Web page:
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Namco's Soul series is a weapon based fighting game series of arcade games. Each installment has its own version on a home console. The series revolves around a sword that, after years of bloodshed and hatred, gained a soul of its own, the Soul Edge, and the sword forged to counter it, the Soulcalibur. The popular series has spawned four games so far, with two more underway and an animated film is currently in production as well.

Gameplay

File:1196691455 Soul-calibur.jpg

All the games in the Soul series retain some specific features while introducing or removing others from game to game. The basic button layout for the Soul series is two weapon attacks (horizontally and vertically aligned strikes), a kick button and a guard button for blocking. Two features that have been kept in the series since its inception are the Guard Impact defense system and the Ring Out condition of victory. In the first game (Soul Edge/Blade), the Guard Impact system is a repelling technique that allows the player to "check" an incoming strike and push it back and allowing for a free hit. A Guard Impact requires precise timing (having the player pressing forward plus guard at the instant an opponent strikes) but results in tactical advantage for the defender. The opposing player is also able to counter a Guard Impact with their own and can stalemate their opponent until someone misses the timing on the subsequent Guard Impact. As the series moved forward; the Guard Impact system was made deeper. In Soulcalibur, Namco introduced multiple Guard Impact techniques (the original repelling technique was named "Repelling" while two new techniques, "Parrying" and "Weapon Stripping" were introduced). These different Guard Impact types have been kept for the subsequent installments.

Ring Outs occur when one of the fighters is forcibly removed from the arena (or "ring"), instantly ending the round and resulting in a round point for their opponent. The idea of Ring Outs in 3D fighting games was originally conceived by the Virtua Fighter series of fighting games and adopted by Namco for Soul Edge. Unlike Virtua Fighter, a fighter cannot be knocked out of the ring by their own hand and must be pushed out of the ring by some effort by their opponent (Virtua Fighter allows fighters to simply fall out of the ring voluntarily). Later games introduced new ring designs (Soulcalibur allowed rings to take different shapes instead of a basic square, its sequel introduced stages with walls that blocked off parts of the ring and made Ring Outs possible only in certain parts of the stage or removing that condition altogether and Soulcalibur III introduced low walls that can be destroyed and create a Ring Out opportunity once its gone).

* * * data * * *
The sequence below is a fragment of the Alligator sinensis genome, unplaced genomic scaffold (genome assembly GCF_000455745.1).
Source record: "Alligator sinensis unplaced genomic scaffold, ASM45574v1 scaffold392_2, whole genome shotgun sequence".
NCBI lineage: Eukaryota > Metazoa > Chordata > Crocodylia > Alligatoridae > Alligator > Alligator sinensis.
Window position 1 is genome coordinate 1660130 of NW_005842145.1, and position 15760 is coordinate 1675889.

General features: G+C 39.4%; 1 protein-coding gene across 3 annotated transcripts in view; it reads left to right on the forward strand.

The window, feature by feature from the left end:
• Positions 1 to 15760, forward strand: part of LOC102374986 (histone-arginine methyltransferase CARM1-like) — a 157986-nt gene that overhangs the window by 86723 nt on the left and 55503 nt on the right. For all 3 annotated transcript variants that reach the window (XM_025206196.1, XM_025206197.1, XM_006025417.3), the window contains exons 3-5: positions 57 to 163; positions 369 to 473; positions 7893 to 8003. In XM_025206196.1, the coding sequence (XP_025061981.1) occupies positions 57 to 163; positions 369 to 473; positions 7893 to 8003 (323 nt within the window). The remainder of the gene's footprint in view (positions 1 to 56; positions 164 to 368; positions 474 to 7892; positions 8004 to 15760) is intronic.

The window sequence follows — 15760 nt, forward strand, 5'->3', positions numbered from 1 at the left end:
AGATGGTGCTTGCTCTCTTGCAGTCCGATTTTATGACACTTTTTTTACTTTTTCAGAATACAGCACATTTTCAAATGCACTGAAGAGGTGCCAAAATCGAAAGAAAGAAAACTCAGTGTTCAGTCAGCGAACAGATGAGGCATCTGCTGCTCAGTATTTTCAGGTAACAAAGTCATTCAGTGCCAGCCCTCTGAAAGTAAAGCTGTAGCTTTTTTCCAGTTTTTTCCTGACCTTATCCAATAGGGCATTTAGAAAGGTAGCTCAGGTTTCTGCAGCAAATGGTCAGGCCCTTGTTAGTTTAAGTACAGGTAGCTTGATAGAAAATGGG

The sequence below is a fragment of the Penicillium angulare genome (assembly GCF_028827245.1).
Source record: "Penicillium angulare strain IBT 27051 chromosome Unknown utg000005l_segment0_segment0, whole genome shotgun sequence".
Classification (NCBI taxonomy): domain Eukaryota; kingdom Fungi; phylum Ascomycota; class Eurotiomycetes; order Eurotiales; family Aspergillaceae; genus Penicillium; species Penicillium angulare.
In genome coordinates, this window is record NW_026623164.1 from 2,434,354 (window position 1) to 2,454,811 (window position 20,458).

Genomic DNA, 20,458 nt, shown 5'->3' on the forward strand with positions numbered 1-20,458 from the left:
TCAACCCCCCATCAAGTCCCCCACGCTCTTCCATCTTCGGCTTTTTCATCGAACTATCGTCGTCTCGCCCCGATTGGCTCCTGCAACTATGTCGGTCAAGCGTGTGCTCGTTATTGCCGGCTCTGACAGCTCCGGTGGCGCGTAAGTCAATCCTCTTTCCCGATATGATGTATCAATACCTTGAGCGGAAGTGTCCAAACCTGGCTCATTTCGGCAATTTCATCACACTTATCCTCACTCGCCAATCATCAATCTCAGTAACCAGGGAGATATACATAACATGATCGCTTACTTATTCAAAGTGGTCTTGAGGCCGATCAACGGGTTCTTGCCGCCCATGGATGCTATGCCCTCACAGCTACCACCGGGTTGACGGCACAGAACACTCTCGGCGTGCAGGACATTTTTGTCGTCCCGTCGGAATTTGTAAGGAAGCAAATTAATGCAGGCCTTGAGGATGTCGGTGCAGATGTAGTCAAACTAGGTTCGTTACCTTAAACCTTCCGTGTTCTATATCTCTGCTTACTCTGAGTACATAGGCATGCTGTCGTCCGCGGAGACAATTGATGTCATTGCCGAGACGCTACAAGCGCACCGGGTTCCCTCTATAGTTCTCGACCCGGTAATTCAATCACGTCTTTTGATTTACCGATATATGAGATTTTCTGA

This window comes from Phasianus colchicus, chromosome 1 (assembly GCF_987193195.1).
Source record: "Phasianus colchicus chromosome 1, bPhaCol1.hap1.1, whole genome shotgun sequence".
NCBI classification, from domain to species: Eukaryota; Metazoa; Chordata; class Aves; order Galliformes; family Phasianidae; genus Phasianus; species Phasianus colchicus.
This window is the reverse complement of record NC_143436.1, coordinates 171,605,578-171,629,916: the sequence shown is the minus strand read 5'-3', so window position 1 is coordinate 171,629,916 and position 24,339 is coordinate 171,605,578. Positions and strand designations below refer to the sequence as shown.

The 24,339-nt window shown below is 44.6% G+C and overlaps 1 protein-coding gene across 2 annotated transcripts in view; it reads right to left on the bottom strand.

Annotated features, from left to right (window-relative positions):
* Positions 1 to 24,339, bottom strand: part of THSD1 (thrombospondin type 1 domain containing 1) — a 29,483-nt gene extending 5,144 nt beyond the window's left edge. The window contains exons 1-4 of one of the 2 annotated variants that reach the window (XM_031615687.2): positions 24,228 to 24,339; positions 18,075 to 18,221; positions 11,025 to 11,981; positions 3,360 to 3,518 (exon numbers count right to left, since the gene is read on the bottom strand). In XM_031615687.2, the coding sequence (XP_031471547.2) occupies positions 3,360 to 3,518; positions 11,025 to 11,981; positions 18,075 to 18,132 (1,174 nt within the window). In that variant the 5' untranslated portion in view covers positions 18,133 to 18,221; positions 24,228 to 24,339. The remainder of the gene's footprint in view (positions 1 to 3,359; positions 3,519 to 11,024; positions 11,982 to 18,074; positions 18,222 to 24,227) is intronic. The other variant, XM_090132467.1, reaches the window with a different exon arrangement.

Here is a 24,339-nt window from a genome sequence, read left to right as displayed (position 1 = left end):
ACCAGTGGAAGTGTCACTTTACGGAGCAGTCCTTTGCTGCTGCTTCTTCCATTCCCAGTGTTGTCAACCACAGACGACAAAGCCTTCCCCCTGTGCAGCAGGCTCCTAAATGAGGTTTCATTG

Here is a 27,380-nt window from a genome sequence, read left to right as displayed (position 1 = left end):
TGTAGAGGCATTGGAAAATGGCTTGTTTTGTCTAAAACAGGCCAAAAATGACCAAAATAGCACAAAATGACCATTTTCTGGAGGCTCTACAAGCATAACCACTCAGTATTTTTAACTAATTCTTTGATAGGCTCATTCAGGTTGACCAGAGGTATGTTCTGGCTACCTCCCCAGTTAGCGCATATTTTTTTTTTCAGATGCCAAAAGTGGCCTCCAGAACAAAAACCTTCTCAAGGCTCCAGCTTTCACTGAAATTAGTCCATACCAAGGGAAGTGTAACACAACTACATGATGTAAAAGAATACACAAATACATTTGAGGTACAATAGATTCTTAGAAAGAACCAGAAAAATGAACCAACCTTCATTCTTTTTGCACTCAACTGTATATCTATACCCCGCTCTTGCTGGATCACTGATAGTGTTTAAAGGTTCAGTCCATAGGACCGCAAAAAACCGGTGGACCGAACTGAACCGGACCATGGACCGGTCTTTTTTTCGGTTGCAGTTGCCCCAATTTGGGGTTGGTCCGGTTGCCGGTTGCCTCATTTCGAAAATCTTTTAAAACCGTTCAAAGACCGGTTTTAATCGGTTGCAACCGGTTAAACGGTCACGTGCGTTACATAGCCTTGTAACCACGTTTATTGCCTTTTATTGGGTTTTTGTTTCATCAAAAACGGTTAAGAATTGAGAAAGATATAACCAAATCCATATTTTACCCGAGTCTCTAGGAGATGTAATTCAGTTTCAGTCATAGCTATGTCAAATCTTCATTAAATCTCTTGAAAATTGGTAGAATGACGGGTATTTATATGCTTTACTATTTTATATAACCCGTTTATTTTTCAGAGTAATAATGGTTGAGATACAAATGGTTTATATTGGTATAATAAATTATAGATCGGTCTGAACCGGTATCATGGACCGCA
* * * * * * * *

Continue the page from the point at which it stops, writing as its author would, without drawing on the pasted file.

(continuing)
Soul Edge is unique in the series as it is the only game to feature the "Weapon Meter"; a sword-shaped meter under the characters' vitality bars that determined how much damage a weapon could sustain. As a character blocked attacks; the meter would deplete until it emptied which resulted in a weapon break (the player would also have to pay half the Weapon Meter to perform a "Critical Edge" combo). Once the character's weapon was broken, they were forced to fight bare-handed until the end of the round. The Weapon Meter was designed to promote consistent offense and not constant defense (other fighters have adopted similar means to deter over-defending; Street Fighter Alpha 3's Guard Meter is an example of such a device). The Weapon Meter was abandoned following Soul Edge and instead replaced with Soulcalibur's trademark "8-Way Run" system. The 8-Way Run allowed players to walk in any direction at any time instead of using a specific command to sidestep. This kept the fights truly 3D and made it easier to maneuver around attacks or away from ring edges (as well as launch specific 8-Way Run attacks). Each of the sequels to Soulcalibur have used the 8-Way Run movement system.


The Soulcalibur series
Games
Soul Edge | Soul Blade | Soulcalibur | Soulcalibur II | Soulcalibur III | Soulcalibur Legends | Soulcalibur IV | Soulcalibur: Broken Destiny | Soulcalibur V
Characters
Main:Amy | Astaroth | Cassandra Alexandra | Cervantes | Charade | Edge Master | Hwang | Ivy | Kilik | Li Long | Lizardman | Maxi | Mitsurugi | Natsu | Necrid | Nightmare | Olcadan | Raphael | Rock | Seong Han-myeong | Seong Mi-na | Setsuka | Siegfried | Sophitia | Taki | Talim | Tira | Voldo | Xianghua | Yoshimitsu | Yun-seong | Zasalamel | Zwei
Bonus: Arthur | Revenant | Greed | Miser | Valeria | Hualin | Lynette | Abelia | Girardot | Luna | Aurelia | Demuth | Chester | Strife
Bosses:
Abyss | Inferno | Night Terror
Misc
Soul Weapons


External Links



The Soulcalibur series
Games
Soul Edge | Soul Blade | Soulcalibur | Soulcalibur II | Soulcalibur III | Soulcalibur Legends | Soulcalibur IV | Soulcalibur: Broken Destiny | Soulcalibur V
Characters
Main:Amy | Astaroth | Cassandra Alexandra | Cervantes | Charade | Edge Master | Hwang | Ivy | Kilik | Li Long | Lizardman | Maxi | Mitsurugi | Natsu | Necrid | Nightmare | Olcadan | Raphael | Rock | Seong Han-myeong | Seong Mi-na | Setsuka | Siegfried | Sophitia | Taki | Talim | Tira | Voldo | Xianghua | Yoshimitsu | Yun-seong | Zasalamel | Zwei
Bonus: Arthur | Revenant | Greed | Miser | Valeria | Hualin | Lynette | Abelia | Girardot | Luna | Aurelia | Demuth | Chester | Strife
Bosses:
Abyss | Inferno | Night Terror
Misc
Soul Weapons